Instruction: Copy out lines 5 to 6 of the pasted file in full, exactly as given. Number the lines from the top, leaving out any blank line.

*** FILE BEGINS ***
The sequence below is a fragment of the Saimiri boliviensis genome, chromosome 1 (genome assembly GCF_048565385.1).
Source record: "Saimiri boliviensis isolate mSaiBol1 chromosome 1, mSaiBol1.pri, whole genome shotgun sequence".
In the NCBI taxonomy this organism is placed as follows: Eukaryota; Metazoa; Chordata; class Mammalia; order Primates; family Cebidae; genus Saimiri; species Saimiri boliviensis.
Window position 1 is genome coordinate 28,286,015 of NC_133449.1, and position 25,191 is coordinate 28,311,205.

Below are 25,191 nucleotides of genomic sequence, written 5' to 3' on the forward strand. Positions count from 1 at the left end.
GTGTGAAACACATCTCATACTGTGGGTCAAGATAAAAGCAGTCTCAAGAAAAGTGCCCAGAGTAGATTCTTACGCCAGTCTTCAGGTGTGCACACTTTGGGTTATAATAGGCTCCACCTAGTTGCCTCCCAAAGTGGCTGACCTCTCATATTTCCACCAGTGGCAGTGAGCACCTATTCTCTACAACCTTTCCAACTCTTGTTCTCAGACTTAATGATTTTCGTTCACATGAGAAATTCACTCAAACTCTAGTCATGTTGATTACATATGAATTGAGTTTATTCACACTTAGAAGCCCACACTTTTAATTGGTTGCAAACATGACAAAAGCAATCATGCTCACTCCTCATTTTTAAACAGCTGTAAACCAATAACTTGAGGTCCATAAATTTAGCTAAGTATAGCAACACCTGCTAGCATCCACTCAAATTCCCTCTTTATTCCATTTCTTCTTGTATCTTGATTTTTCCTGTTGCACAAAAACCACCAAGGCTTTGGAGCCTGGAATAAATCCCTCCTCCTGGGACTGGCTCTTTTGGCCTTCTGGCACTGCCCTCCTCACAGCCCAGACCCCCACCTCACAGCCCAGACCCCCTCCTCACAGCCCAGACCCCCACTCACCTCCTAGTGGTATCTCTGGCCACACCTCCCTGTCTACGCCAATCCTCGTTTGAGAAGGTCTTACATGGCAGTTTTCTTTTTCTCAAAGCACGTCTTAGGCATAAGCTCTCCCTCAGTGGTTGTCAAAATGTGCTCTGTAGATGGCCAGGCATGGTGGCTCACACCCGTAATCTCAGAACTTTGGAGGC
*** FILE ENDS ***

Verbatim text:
Below are 25,191 nucleotides of genomic sequence, written 5' to 3' on the forward strand. Positions count from 1 at the left end.
GTGTGAAACACATCTCATACTGTGGGTCAAGATAAAAGCAGTCTCAAGAAAAGTGCCCAGAGTAGATTCTTACGCCAGTCTTCAGGTGTGCACACTTTGGGTTATAATAGGCTCCACCTAGTTGCCTCCCAAAGTGGCTGACCTCTCATATTTCCACCAGTGGCAGTGAGCACCTATTCTCTACAACCTTTCCAACTCTTGTTCTCAGACTTAATGATTTTCGTTCACATGAGAAATTCACTCAAACTCTAGTCATGTTGATTACATATGAATTGAGTTTATTCACACTTAGAAGCCCACACTTTTAATTGGTTGCAAACATGACAAAAGCAATCATGCTCACTCCTCATTTTTAAACAGCTGTAAACCAATAACTTGAGGTCCATAAATTTAGCTAAGTATAGCAACACCTGCTAGCATCCACTCAAATTCCCTCTTTATTCCATTTCTTCTTGTATCTTGATTTTTCCTGTTGCACAAAAACCACCAAGGCTTTGGAGCCTGGAATAAATCCCTCCTCCTGGGACTGGCTCTTTTGGCCTTCTGGCACTGCCCTCCTCACAGCCCAGACCCCCACCTCACAGCCCAGACCCCCTCCTCACAGCCCAGACCCCCACTCACCTCCTAGTGGTATCTCTGGCCACACCTCCCTGTCTACGCCAATCCTCGTTTGAGAAGGTCTTACATGGCAGTTTTCTTTTTCTCAAAGCACGTCTTAGGCATAAGCTCTCCCTCAGTGGTTGTCAAAATGTGCTCTGTAGATGGCCAGGCATGGTGGCTCACACCCGTAATCTCAGAACTTTGGAGGC